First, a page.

posted on Jun, 2 2005 @ 01:22 PM
Of the ten books listed and the three honorable mentions, I have 12 in my library (I can see I’m going to have to get ” The Course of Positive
Philosophy" by Auguste Comte.
I would say that only four and a half of them are “dangerous” in that (1) They were widely read; and (2) they fostered dangerous
things, like wars and misery in their wake:
“Kapital”, “Mein Kampf”, and ”Quotations” were all written by nuts whose views were adopted by others, and the result was
entire nations and races bankrupt in money, morals, and lives. All three are now where they belong, the dustbin of history, but what a horrific
legacy they left behind!
”Democracy and Education” was/is a truly evil book, which, as much as any other work, replaced education with indoctrination and, in my
never-humble opinion, is the reason that the United States is now rapidly approaching third World status in matters of secondary education and overall
stupidity of its citizenry.
Keynes’ is the “half” book; it popularized government intervention in finance and provided the theoretical justification for Roosevelt’s New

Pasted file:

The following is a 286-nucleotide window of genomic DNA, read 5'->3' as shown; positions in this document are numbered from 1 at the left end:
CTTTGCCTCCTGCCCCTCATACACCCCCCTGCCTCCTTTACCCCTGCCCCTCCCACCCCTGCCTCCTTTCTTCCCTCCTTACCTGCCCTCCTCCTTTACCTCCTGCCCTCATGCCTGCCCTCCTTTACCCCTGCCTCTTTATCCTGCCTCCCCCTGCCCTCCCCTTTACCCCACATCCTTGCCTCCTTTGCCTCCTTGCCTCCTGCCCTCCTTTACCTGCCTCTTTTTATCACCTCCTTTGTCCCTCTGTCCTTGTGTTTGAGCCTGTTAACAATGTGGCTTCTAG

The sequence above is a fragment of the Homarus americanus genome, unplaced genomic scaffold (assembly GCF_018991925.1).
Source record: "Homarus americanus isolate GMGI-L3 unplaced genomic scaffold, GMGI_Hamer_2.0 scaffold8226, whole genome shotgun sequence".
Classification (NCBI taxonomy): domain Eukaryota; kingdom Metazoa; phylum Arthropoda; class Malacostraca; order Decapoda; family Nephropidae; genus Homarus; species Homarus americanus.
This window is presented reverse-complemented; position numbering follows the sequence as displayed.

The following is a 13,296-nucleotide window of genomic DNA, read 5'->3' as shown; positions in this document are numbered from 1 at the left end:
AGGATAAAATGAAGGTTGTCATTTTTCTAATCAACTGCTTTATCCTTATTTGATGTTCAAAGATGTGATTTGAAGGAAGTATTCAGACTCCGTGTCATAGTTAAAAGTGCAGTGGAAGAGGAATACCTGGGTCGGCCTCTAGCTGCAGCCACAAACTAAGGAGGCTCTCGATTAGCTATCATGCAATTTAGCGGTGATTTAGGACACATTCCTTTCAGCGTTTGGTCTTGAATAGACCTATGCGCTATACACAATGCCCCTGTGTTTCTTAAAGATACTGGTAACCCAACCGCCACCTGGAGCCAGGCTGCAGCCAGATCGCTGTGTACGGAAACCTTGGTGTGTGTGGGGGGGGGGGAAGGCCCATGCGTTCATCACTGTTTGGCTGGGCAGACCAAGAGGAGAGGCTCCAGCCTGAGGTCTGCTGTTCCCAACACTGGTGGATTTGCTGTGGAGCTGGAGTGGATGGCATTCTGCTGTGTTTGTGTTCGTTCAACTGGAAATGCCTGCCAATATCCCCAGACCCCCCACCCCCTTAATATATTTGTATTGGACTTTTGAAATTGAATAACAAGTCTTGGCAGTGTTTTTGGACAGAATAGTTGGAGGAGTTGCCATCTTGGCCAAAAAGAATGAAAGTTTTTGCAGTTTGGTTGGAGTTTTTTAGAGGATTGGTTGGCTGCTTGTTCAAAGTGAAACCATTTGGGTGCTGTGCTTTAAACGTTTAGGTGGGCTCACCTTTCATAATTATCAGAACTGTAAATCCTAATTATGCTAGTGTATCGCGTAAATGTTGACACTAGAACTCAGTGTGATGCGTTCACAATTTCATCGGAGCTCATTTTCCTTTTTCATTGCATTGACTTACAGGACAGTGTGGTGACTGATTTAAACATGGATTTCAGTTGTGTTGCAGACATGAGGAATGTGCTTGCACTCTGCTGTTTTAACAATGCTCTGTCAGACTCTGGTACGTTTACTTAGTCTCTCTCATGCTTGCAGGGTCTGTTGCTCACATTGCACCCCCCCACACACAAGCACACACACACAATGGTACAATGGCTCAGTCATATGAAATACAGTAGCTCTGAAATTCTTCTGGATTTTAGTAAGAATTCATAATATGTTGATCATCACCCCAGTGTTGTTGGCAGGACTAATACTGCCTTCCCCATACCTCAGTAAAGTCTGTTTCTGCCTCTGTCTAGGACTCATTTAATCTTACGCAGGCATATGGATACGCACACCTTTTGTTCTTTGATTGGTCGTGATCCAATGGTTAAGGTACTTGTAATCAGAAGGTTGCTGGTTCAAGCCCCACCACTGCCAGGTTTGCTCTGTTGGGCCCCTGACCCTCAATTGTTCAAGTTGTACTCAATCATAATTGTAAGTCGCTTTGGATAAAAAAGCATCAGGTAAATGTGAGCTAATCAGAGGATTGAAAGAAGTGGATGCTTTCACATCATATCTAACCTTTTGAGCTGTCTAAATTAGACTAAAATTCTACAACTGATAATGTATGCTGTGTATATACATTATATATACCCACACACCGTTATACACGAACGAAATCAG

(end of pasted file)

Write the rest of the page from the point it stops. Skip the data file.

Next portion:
Deal policies, and those policies’ bastard spawn. But, although it certainly expanded the hand of Big Government into your private life and mine,
it at least didn’t create a nation of sheep like Dewey did; or a nation of corpses like Hitler, Marx, and Mao did.
Erlich’s “Bomb” is, in retrospect, silly; it didn’t happen, and it ended up making many environmentalists look like fools (which may or may
not be a good thing). Nietzsche and Friedan, like Erlich, are simply silly.
Mead’s, Kinsey’s, and Darwin’s work may be counter to what conservatives think the world should be, but as far as I‘m concerned,
they‘re all sound science.